The Ultimate Guide to Homegrown Asparagus in South Africa
Delightfully tempting, the idea of growing your own fresh, tender, yet frost-hardy asparagus in your own home food patch sounds good. There are only a few things you’ll need to get right for you to enjoy your own homegrown asparagus. Let’s get started…
Good things take time
Firstly, you’re going to need a lot of patience! Asparagus is not grown in a day, or even a year. However, the wait will be oh-so-worthwhile. For your first harvestable, properly edible crop you’ll have to wait until the 3rd or even 4th year of growing. Just keep tending them and remember that once they’re properly established, each crown (an underground rhizome) will yield up to 25 spears per season – and will keep going for up to 25 years! Leave them to grow strongly in their ‘infancy’, as the more time you give them to establish, the longer and heavier they will bear.
Planting time and position
Spring or autumn are the best times to plant asparagus crowns out, so if you’re planning on planting come late winter once the frosts have finished or early September, get cracking on getting your soil ready now!
Asparagus needs a full sun situation where it will receive 6-8 hours of sunlight a day. Morning sun is preferred as this will encourage a more robust, compact plant, and will help the plant fight any ‘illnesses’. Due to the plants being so long growing, you’ll need a permanent spot in the garden for them, one which can accommodate a plant that can get quite wide and tall.
The best soil for growing asparagus crowns
Your soil will need to be well-draining, as the crowns will rot and the roots will get destroyed if they’re in standing water. If you have clay-ey soil there are ways around it. You can consider growing in raised beds, or trenching really well. You can also grow in containers, but make sure that it’s a deep pot, as asparagus has a very deep root system (sometimes reaching down to 3m in the ground).
You should use good quality potting soil and ensure that the pot drains properly. Our local veggie growing guru, Linda Galvad suggests using a potting mix in the following ratios:
- 2 x vermiculite
- 2 x organic potting mix
- 2 x organic compost
- 1 x vermicast
You can do the same in your trench/bed too. Adding loads of organic material, like compost, to any type of soil before you plant out your crowns is best practice – as with planting out anything. If you have acidic soil, you can add lime to the soil a month before planting, as asparagus prefers a more alkaline growing medium.
There are some who suggest soaking your crowns in a compost tea for 20 minutes to ensure they’re hydrated, which apparently helps them to establish faster. It won’t do any damage if you do!
Once your soil is in tip-top condition, make sure you’ve removed all perennial weeds. Then plant the crowns 20 – 40cm apart, about 5cm below the surface of the soil. Cover with a good layer of compost to keep the crowns warm, weed growth suppressed, and evaporation down. After a couple of weeks, you can add a little more soil until it’s slightly mounded above the ground to allow for settling.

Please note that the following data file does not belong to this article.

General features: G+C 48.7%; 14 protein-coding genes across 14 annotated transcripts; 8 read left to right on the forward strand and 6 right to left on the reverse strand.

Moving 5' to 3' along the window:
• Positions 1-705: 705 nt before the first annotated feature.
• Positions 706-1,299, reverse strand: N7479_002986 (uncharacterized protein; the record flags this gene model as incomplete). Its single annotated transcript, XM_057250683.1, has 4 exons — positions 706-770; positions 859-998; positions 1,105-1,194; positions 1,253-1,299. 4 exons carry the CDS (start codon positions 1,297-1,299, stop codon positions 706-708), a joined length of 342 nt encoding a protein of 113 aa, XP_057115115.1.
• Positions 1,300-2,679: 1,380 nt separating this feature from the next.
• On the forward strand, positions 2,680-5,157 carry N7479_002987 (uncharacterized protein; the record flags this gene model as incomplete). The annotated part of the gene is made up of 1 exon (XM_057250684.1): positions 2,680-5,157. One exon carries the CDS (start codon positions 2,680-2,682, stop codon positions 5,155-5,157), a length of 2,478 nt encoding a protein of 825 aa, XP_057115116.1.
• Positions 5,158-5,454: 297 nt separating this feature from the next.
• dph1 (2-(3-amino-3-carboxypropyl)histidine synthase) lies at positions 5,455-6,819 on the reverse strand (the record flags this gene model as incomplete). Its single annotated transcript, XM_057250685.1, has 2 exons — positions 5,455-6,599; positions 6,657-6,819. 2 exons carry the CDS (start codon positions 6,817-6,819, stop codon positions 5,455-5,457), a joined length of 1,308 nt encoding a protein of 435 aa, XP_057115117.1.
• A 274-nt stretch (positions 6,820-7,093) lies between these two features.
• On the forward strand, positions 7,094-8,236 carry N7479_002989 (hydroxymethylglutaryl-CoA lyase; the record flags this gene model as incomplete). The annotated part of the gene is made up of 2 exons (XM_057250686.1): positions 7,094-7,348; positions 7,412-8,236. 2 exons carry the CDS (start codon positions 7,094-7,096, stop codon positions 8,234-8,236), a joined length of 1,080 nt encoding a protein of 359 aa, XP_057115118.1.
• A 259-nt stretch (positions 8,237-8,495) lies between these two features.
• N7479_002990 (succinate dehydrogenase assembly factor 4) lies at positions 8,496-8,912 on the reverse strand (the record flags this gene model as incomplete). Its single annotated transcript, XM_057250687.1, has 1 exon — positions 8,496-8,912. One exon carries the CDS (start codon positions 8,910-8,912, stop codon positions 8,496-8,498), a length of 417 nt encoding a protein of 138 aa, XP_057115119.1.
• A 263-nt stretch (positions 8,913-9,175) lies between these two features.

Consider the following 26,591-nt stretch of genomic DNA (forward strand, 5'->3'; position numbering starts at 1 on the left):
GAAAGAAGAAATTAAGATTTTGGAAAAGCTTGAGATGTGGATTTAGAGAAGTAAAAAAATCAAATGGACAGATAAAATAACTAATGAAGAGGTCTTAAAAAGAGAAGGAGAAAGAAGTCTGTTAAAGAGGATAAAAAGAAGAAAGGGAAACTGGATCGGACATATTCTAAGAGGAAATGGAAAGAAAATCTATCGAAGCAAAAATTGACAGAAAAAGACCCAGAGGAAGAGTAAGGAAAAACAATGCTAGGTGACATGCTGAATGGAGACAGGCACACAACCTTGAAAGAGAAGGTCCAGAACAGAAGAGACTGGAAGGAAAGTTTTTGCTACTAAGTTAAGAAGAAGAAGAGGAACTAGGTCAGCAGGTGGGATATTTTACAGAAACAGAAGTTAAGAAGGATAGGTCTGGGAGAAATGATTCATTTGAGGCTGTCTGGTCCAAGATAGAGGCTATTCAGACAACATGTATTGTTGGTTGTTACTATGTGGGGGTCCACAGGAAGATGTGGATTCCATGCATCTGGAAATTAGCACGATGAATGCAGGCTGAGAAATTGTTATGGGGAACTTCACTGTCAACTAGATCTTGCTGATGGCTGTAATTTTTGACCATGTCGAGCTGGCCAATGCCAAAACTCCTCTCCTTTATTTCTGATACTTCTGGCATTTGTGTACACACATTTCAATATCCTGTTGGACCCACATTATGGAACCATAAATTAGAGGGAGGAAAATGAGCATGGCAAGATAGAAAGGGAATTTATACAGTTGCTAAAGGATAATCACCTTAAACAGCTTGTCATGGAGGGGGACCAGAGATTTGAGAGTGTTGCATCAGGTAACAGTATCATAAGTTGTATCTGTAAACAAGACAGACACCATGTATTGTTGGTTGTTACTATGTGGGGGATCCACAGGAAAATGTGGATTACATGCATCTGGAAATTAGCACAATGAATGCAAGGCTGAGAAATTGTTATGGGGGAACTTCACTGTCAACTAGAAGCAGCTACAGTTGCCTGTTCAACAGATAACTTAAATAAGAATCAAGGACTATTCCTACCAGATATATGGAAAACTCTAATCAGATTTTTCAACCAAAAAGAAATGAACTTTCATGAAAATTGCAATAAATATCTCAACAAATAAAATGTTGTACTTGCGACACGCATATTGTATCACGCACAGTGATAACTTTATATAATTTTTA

Watering and feeding
Make sure you water often in the first two months after planting out, while the plants are sending down roots, and in the absence of rain, water deeply at least every 2 weeks. Apply a top-dressing of liquid or balanced fertiliser in spring and autumn.
Don’t grow your asparagus crowns alongside garlic, onions or root vegetables – they’re not good bedfellows. You should rather plant any of the following nightshade plants, herbs or flowers alongside asparagus:
- Tomatoes and eggplants
- Coriander, basil and parsley
- Marigolds and nasturtium
Male plants produce better
Bear in mind that male plants produce better than females, which spend a lot of energy producing seeds. However, it’s not possible at an early age to determine whether your plants are male or female, but you will get crops from both. Sourcing your asparagus crowns from a reputable supplier should provide you with pre-selected males only.
As summer progresses, watch out for red fruits on the ferns, which is an indication of it being a female plant. Let it grow for the season, making sure you’ve marked where she is, and if you are strapped for space and would only like male plants, dig her up in the next spring, taking care to remove all the roots.
Asparagus shoots will grow in spring, but remember – no harvesting in the first few years. You’ll only harvest shoots which are bigger than 1 – 2 cm when they’re older, leaving the rest to grow into leafy ‘ferns’ which can in some cases reach up to about 3m in height – the shoots that will ensure that food will be created for the production of next year’s crop. If there’s frost forecast, protect the tender leaves with a covering of frost-guard or straw. Leave the ferns to die down in autumn, trim off the dead stalks, and pile on compost!
Whatever you do, don’t dig them up to see what’s happening if you haven’t seen any shoots yet. They can sometimes take two or three months to wake up, and they don’t like being disturbed.